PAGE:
I also lost my "lens pen" here. If you find it, keep it. Or leave it be. Either way, I've already replaced it. I can't help but imagine someone in the distant future finding it stuck in the ground somewhere, picking it up, and wondering what it's supposed to do.

Anyway...

The trail took me to the river and then upstream toward the falls. This tributary of Oil Camp Creek had some better photo opportunities than the other one.

Even nearer to Mashbox Falls
Downstream of Mashbox Falls

I also came across an interesting tree that didn't let some pesky rock get in its way.

Obstacles: I overcome them
Obstacles: I over come them!
I knew I was close when I found the rusty mashbox, a metal box used back in the day to mix the "mash" used in the moonshine-making process. Nearby, I found a barrel no doubt used in some way to assist in the process.

Mashbox
Mashbox

Mashbox Falls is shrouded in trees, but I managed to find one angle where the falls weren't completely obscured. Later, I found out shooting a photo from the right side might have been better. Oh well!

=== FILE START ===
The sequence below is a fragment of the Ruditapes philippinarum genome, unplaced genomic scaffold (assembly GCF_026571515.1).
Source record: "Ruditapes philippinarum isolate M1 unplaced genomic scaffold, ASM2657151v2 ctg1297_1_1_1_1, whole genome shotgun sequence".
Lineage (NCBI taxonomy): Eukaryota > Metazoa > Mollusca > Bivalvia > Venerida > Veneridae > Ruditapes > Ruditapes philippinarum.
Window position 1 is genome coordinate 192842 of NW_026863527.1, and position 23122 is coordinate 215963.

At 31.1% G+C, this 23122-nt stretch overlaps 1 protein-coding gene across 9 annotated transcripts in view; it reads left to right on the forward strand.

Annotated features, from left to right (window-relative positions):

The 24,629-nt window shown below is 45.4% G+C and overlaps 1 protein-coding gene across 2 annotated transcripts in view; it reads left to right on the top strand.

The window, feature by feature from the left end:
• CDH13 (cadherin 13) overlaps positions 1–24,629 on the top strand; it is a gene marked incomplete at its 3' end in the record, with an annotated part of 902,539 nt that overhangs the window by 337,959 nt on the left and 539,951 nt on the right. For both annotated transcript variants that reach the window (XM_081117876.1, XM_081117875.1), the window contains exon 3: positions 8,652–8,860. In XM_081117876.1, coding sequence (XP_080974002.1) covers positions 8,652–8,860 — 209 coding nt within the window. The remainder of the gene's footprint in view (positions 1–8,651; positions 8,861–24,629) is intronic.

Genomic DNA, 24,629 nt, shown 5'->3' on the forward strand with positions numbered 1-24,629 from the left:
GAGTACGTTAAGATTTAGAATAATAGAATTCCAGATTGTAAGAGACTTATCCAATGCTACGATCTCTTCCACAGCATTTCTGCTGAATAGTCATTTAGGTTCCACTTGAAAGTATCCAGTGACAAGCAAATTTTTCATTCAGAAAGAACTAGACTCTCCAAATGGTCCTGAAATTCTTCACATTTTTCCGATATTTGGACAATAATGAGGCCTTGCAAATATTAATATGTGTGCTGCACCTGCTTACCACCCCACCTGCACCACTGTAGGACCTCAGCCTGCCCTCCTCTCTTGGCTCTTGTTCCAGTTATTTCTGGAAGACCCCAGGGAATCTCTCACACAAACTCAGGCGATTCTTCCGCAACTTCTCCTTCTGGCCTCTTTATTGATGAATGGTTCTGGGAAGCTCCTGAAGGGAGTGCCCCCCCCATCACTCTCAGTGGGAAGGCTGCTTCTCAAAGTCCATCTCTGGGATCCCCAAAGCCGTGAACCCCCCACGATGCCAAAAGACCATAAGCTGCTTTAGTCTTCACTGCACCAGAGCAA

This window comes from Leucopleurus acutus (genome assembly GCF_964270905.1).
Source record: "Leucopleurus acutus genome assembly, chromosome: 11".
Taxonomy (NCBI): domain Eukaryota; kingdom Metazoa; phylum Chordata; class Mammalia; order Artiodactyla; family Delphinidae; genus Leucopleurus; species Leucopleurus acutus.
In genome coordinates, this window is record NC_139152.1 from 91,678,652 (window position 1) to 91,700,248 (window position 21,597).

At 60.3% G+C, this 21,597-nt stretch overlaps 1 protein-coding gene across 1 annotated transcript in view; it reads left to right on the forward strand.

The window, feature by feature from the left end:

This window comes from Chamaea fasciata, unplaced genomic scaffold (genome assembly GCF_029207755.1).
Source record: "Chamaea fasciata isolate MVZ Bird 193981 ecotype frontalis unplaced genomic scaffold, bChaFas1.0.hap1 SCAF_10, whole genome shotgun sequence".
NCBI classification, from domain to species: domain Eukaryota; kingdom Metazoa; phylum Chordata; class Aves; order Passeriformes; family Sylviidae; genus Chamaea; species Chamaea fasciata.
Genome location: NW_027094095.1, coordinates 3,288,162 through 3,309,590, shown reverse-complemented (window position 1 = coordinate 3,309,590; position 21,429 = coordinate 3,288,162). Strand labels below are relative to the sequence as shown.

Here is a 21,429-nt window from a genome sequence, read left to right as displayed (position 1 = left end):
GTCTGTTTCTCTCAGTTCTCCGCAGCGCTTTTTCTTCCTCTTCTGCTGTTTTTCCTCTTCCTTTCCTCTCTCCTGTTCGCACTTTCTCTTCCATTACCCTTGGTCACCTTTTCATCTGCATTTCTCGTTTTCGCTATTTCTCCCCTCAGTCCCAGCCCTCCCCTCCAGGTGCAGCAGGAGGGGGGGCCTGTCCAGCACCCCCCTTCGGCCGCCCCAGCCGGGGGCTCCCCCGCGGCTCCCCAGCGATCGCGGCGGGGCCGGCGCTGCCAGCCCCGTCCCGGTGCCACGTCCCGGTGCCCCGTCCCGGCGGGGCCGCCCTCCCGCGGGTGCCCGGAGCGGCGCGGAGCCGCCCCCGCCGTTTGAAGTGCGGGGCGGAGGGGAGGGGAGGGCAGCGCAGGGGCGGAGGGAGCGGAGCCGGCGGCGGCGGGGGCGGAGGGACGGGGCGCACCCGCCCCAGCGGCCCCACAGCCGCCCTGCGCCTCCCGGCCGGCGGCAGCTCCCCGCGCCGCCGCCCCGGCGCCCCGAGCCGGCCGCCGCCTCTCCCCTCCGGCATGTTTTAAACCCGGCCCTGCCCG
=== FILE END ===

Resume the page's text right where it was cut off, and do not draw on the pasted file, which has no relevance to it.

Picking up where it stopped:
Mashbox falls

It took longer to reach the falls than I planned, so I elected to go back up the shorter but harder, much steeper way. After stopping every few feet to catch my breath, I eventually came across an old, abandoned logging road. While somewhat overgrown, the path was too flat to be anything else. I followed this road back out to U.S. 276, but found myself north of where I had parked. Like the old trail with the rusty gas can, I may come back someday and learn where this road goes.

Logging road - 2
Logging road

After a breather and a drink of water, I moved on to find what's left of Caesar's Head Hotel. Benjamin Hagood bought the area around Caesar's Head in 1850 and soon built a cottage near the summit that became the hotel.